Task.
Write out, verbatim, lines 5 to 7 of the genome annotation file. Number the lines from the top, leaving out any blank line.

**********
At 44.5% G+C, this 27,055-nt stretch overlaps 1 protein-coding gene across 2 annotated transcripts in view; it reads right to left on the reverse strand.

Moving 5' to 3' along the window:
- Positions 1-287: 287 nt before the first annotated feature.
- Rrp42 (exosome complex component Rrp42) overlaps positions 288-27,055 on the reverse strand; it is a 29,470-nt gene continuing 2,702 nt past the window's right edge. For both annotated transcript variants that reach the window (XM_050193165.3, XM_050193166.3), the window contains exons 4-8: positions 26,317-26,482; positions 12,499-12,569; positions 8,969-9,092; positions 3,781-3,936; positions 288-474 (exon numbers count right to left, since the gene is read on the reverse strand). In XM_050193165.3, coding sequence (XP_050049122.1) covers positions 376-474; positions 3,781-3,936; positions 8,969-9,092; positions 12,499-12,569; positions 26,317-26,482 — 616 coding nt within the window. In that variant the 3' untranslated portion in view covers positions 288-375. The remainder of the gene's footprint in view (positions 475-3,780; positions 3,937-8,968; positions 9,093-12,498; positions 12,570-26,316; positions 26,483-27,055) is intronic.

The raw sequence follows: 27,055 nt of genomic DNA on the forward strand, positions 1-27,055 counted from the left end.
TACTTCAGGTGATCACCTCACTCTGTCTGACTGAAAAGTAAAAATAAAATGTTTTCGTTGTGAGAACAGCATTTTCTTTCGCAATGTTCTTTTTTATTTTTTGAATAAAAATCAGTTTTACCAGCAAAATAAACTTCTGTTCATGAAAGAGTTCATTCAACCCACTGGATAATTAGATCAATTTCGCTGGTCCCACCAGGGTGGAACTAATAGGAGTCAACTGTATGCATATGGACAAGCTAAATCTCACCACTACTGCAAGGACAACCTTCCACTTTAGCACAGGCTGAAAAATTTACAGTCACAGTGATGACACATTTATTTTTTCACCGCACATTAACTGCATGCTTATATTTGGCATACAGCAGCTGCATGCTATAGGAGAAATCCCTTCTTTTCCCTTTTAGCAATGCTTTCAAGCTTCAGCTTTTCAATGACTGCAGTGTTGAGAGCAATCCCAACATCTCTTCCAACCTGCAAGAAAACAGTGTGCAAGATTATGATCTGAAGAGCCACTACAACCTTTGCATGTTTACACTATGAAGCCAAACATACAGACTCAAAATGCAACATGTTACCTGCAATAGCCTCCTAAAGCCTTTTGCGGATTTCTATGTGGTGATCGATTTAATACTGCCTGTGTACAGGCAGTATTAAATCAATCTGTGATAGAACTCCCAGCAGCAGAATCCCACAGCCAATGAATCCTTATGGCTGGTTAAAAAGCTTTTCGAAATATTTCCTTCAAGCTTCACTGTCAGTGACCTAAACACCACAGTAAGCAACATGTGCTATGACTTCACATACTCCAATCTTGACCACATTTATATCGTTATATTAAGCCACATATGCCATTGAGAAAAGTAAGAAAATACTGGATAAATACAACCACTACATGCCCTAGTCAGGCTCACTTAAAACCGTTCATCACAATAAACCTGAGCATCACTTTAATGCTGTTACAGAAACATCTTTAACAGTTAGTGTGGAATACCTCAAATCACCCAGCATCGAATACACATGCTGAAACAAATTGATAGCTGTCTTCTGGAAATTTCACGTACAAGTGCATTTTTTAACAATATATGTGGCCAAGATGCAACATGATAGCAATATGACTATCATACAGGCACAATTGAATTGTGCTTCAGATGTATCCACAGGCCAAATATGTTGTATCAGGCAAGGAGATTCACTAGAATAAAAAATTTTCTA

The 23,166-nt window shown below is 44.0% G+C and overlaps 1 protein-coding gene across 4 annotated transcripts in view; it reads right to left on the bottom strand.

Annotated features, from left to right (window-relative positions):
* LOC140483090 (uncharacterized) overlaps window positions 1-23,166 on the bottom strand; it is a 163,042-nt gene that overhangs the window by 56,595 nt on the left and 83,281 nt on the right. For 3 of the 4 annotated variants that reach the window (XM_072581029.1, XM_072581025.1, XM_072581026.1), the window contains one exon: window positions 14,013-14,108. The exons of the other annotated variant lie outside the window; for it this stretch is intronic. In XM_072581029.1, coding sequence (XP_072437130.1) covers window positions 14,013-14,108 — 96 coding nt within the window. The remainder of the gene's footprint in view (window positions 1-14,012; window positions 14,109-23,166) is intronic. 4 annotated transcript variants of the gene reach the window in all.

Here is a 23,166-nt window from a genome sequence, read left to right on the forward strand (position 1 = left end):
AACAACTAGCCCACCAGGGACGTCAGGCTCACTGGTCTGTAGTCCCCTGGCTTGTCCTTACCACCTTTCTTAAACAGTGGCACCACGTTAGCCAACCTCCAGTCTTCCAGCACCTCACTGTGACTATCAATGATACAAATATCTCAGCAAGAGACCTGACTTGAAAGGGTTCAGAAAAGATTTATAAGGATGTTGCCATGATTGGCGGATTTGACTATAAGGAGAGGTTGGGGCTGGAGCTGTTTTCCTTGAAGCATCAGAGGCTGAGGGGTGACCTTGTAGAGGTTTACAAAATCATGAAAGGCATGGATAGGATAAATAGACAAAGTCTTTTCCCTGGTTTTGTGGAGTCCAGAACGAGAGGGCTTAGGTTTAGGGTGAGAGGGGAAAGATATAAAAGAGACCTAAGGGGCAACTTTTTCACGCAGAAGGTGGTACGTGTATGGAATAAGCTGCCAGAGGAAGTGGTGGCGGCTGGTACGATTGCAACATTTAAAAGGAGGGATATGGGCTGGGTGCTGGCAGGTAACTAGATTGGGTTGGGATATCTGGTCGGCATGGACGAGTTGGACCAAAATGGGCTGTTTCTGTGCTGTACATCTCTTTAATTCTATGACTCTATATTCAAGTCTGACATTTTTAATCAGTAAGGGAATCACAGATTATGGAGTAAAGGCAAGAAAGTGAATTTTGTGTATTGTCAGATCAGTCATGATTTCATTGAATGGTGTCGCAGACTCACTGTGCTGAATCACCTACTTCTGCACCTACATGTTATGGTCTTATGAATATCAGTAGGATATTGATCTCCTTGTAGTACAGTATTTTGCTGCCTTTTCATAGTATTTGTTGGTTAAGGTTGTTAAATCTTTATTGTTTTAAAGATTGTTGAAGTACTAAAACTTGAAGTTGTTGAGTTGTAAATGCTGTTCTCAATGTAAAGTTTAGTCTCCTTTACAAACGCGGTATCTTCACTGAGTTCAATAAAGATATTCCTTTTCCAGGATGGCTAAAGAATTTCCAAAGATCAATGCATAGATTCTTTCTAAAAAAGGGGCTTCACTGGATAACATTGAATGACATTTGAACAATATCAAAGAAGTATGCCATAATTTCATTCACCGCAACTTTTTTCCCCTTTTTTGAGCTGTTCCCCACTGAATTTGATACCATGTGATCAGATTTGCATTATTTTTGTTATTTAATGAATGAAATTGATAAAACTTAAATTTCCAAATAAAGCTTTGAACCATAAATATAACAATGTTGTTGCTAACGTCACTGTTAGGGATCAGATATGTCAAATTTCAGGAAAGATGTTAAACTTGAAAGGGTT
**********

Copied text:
The raw sequence follows: 27,055 nt of genomic DNA on the forward strand, positions 1-27,055 counted from the left end.
TACTTCAGGTGATCACCTCACTCTGTCTGACTGAAAAGTAAAAATAAAATGTTTTCGTTGTGAGAACAGCATTTTCTTTCGCAATGTTCTTTTTTATTTTTTGAATAAAAATCAGTTTTACCAGCAAAATAAACTTCTGTTCATGAAAGAGTTCATTCAACCCACTGGATAATTAGATCAATTTCGCTGGTCCCACCAGGGTGGAACTAATAGGAGTCAACTGTATGCATATGGACAAGCTAAATCTCACCACTACTGCAAGGACAACCTTCCACTTTAGCACAGGCTGAAAAATTTACAGTCACAGTGATGACACATTTATTTTTTCACCGCACATTAACTGCATGCTTATATTTGGCATACAGCAGCTGCATGCTATAGGAGAAATCCCTTCTTTTCCCTTTTAGCAATGCTTTCAAGCTTCAGCTTTTCAATGACTGCAGTGTTGAGAGCAATCCCAACATCTCTTCCAACCTGCAAGAAAACAGTGTGCAAGATTATGATCTGAAGAGCCACTACAACCTTTGCATGTTTACACTATGAAGCCAAACATACAGACTCAAAATGCAACATGTTACCTGCAATAGCCTCCTAAAGCCTTTTGCGGATTTCTATGTGGTGATCGATTTAATACTGCCTGTGTACAGGCAGTATTAAATCAATCTGTGATAGAACTCCCAGCAGCAGAATCCCACAGCCAATGAATCCTTATGGCTGGTTAAAAAGCTTTTCGAAATATTTCCTTCAAGCTTCACTGTCAGTGACCTAAACACCACAGTAAGCAACATGTGCTATGACTTCACATACTCCAATCTTGACCACATTTATATCGTTATATTAAGCCACATATGCCATTGAGAAAAGTAAGAAAATACTGGATAAATACAACCACTACATGCCCTAGTCAGGCTCACTTAAAACCGTTCATCACAATAAACCTGAGCATCACTTTAATGCTGTTACAGAAACATCTTTAACAGTTAGTGTGGAATACCTCAAATCACCCAGCATCGAATACACATGCTGAAACAAATTGATAGCTGTCTTCTGGAAATTTCACGTACAAGTGCATTTTTTAACAATATATGTGGCCAAGATGCAACATGATAGCAATATGACTATCATACAGGCACAATTGAATTGTGCTTCAGATGTATCCACAGGCCAAATATGTTGTATCAGGCAAGGAGATTCACTAGAATAAAAAATTTTCTA

The 23,166-nt window shown below is 44.0% G+C and overlaps 1 protein-coding gene across 4 annotated transcripts in view; it reads right to left on the bottom strand.